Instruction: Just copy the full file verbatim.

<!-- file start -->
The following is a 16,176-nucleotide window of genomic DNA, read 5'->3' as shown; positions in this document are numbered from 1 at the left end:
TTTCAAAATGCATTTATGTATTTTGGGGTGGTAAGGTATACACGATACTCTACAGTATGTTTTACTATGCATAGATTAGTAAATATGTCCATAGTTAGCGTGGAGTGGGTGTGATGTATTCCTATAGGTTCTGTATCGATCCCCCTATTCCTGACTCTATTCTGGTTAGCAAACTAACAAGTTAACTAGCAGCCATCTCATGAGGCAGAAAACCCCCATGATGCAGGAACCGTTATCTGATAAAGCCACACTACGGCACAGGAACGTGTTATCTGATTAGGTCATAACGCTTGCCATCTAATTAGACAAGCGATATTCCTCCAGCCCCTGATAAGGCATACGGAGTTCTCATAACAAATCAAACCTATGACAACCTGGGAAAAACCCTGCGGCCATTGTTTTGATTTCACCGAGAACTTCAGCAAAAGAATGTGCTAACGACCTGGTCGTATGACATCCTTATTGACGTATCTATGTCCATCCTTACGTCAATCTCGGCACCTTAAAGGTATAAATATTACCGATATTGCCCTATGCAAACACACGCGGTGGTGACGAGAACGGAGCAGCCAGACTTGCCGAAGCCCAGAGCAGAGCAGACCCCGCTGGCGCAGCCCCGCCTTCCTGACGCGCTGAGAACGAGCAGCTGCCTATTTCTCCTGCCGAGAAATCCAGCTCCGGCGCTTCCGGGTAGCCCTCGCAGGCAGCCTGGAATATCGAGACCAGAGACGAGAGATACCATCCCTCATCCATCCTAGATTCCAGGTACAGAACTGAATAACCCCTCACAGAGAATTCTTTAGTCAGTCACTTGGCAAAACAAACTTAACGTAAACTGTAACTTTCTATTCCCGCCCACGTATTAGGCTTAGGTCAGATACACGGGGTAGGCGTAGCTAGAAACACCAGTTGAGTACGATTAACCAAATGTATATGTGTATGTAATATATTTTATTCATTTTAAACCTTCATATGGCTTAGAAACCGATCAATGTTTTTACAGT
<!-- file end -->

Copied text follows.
The following is a 16,176-nucleotide window of genomic DNA, read 5'->3' as shown; positions in this document are numbered from 1 at the left end:
TTTCAAAATGCATTTATGTATTTTGGGGTGGTAAGGTATACACGATACTCTACAGTATGTTTTACTATGCATAGATTAGTAAATATGTCCATAGTTAGCGTGGAGTGGGTGTGATGTATTCCTATAGGTTCTGTATCGATCCCCCTATTCCTGACTCTATTCTGGTTAGCAAACTAACAAGTTAACTAGCAGCCATCTCATGAGGCAGAAAACCCCCATGATGCAGGAACCGTTATCTGATAAAGCCACACTACGGCACAGGAACGTGTTATCTGATTAGGTCATAACGCTTGCCATCTAATTAGACAAGCGATATTCCTCCAGCCCCTGATAAGGCATACGGAGTTCTCATAACAAATCAAACCTATGACAACCTGGGAAAAACCCTGCGGCCATTGTTTTGATTTCACCGAGAACTTCAGCAAAAGAATGTGCTAACGACCTGGTCGTATGACATCCTTATTGACGTATCTATGTCCATCCTTACGTCAATCTCGGCACCTTAAAGGTATAAATATTACCGATATTGCCCTATGCAAACACACGCGGTGGTGACGAGAACGGAGCAGCCAGACTTGCCGAAGCCCAGAGCAGAGCAGACCCCGCTGGCGCAGCCCCGCCTTCCTGACGCGCTGAGAACGAGCAGCTGCCTATTTCTCCTGCCGAGAAATCCAGCTCCGGCGCTTCCGGGTAGCCCTCGCAGGCAGCCTGGAATATCGAGACCAGAGACGAGAGATACCATCCCTCATCCATCCTAGATTCCAGGTACAGAACTGAATAACCCCTCACAGAGAATTCTTTAGTCAGTCACTTGGCAAAACAAACTTAACGTAAACTGTAACTTTCTATTCCCGCCCACGTATTAGGCTTAGGTCAGATACACGGGGTAGGCGTAGCTAGAAACACCAGTTGAGTACGATTAACCAAATGTATATGTGTATGTAATATATTTTATTCATTTTAAACCTTCATATGGCTTAGAAACCGATCAATGTTTTTACAGT